The Boiled Egg Diet: Reviewed by a Dietitian

We took a deeper look into this boiled egg diet menu to see exactly what it’s providing the consumer. Frankly, in our review of the boiled egg diet we found a few issues that don’t sit very comfortably with us, and after a closer look it appears that this diet is reinventing the “crash diet” wheel.


First Issue: There’s more to eating than boiled eggs.

A lot more is suggested in this diet than just boiled eggs. In fact, chicken shows up almost just as regularly as eggs do. So really, the Boiled Egg Diet one step away from being called the Chicken Diet. And really, the other foods found on the menu aren’t anything out of the ordinary. So it’s not as if the menu only includes boiled eggs, or even includes boiled eggs at every meal, as the name might imply. There is simply nothing magical about boiled eggs as the be-all-end-all of diet food.

This is interesting, because the article states, “consuming eggs provides all the necessary healthy nutrient and vitamins for the human body.” Let’s be clear here—no food contains all the macro and micronutrients the human body needs in the right proportions. That’s why it’s always recommended to consume a variety of foods, especially plant foods, throughout the day to obtain the nutrients we need. If you ate the same amount of calories as the entire Boiled Egg Diet contains on average but only ate boiled eggs, you would get no Vitamin C or fibre, almost no vitamin K or vitamin B3, and very little copper, manganese, or magnesium (based on 10 boiled eggs a day). And personally, by day three I would never want to look at another boiled egg again.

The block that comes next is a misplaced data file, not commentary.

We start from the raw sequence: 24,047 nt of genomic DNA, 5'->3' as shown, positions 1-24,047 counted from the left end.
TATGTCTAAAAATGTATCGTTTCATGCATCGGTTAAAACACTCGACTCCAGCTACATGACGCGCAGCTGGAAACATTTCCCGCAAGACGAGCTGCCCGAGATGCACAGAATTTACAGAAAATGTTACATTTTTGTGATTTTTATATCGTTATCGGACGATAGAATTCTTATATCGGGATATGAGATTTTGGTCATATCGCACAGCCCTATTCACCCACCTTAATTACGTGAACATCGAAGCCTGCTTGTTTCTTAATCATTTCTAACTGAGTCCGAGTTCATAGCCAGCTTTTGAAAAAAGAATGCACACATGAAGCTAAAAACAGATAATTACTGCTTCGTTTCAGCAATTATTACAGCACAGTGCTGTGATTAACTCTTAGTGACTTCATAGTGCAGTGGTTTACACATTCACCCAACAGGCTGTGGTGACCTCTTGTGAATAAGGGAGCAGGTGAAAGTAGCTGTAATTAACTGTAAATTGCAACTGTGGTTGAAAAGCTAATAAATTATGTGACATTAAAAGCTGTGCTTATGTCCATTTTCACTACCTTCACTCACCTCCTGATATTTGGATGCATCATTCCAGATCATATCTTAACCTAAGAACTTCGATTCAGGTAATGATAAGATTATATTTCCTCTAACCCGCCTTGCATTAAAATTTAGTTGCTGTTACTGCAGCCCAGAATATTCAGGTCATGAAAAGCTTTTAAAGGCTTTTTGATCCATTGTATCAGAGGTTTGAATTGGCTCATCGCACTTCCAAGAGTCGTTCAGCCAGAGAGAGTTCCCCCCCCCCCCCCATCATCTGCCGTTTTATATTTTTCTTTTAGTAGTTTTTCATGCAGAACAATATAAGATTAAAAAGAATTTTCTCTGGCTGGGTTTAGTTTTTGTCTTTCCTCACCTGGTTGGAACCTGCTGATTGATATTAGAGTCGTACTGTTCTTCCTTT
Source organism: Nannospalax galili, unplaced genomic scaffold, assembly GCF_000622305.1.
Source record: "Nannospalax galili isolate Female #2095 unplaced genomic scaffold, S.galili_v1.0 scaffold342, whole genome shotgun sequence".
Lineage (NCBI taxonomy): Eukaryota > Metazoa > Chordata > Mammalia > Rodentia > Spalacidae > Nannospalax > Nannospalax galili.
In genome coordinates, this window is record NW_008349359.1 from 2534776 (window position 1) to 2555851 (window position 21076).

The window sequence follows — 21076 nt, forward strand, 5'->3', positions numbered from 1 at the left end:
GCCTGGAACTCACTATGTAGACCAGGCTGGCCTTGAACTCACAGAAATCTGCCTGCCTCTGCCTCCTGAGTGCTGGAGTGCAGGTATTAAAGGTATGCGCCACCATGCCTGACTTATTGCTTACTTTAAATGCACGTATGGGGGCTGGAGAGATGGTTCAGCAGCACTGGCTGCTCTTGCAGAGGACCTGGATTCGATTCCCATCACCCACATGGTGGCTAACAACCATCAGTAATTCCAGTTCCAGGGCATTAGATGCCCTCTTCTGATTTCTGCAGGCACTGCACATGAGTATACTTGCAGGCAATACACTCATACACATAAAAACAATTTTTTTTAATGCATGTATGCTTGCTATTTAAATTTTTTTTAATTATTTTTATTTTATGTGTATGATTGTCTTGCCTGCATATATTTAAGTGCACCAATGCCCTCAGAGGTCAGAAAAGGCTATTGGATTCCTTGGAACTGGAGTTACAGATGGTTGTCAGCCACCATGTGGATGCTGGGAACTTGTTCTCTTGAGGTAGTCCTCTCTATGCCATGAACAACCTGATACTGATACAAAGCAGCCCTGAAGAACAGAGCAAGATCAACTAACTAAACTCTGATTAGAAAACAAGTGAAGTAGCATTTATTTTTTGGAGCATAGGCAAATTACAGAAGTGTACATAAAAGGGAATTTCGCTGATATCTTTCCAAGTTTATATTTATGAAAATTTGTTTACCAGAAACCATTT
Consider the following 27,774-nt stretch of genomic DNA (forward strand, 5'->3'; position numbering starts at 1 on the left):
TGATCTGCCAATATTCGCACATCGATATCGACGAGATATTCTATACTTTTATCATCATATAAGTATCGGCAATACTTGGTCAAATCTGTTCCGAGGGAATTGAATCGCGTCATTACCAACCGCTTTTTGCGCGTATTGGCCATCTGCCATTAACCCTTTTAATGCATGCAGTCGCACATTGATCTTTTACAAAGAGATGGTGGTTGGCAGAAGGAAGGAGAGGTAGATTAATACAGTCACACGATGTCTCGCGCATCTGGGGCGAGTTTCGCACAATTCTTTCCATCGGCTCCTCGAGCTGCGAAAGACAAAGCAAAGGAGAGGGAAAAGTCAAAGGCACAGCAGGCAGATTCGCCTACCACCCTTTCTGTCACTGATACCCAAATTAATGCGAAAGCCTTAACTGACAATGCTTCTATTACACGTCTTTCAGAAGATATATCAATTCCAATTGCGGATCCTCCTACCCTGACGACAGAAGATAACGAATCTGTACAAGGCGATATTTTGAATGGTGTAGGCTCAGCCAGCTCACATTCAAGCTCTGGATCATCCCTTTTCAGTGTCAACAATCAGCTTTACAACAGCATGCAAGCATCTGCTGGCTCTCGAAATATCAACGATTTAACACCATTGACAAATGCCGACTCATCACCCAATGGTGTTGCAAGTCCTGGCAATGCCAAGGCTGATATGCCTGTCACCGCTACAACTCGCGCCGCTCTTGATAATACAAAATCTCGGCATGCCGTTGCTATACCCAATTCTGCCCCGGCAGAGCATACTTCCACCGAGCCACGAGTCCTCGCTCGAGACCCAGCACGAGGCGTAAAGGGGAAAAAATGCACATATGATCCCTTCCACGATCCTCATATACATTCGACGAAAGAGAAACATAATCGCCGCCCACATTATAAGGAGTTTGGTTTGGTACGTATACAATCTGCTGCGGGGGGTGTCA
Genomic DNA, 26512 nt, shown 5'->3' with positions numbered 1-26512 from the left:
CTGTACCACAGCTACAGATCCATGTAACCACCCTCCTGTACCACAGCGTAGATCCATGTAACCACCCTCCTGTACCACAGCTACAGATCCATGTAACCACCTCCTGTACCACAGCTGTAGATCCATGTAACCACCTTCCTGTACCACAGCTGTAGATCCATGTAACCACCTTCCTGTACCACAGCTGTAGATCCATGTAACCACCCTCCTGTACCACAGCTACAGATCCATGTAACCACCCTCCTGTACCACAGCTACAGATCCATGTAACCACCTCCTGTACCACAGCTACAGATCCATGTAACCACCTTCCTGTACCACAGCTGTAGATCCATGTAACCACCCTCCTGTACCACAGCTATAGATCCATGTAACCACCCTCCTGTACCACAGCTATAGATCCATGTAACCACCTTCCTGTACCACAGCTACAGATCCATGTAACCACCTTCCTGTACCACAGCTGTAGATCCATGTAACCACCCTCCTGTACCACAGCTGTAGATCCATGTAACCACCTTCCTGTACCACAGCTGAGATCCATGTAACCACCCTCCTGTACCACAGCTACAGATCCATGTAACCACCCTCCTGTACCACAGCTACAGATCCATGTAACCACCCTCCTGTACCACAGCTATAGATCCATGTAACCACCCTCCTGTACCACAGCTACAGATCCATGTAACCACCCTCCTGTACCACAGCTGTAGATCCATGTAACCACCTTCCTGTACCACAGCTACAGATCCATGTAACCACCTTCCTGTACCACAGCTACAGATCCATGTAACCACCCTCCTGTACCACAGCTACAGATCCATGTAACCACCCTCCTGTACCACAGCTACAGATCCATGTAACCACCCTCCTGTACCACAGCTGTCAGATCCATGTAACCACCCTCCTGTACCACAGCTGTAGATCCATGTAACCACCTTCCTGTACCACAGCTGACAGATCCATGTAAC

Second Issue: The boiled egg diet isn’t practical.

This diet plan does not provide any practical suggestions on how to incorporate the eating pattern into daily life. The food choices are extremely vague and generally lack any sort of direction towards type, portion size, or preparation. “Salad” shows up numerous times throughout the menu. What kind of salad? How much salad? Salad could mean nothing more than a mere shredded leaf of lettuce with a drizzle of vinegar (less than 100 calories and very little nutrients), or it could be a salad of greens, nuts, seeds, cheese, fruit, vegetables, and dressing and run over 1000 calories but very high in nutrients. For any eating program to be successful, some sort of education needs to be provided on the types of food and portion sizes and how they affect the body. If you as a reader aren’t empowered to make confident decisions moving forward, you will likely not be able to continue to see the type of results you want.


Third Issue: The “facts” behind the diet don’t hold up.

This leads to the third and final point. This article contains several statements about your calorie intake and metabolism when on the boiled egg diet, but they hold no weight when examined a little closer.

The diet promotes an incredibly low calorie level.

The first thing that jumped out to me was their claim that “to lead a healthy diet does not mean you have to starve.” I totally agree! But according to our analysis, the menu provided by the boiled egg diet contains on average a very, very low 700-800 calories a day. I’m going to guess that at least most people will feel starving at this calorie level.

It’s not sustainable weight loss.boiled egg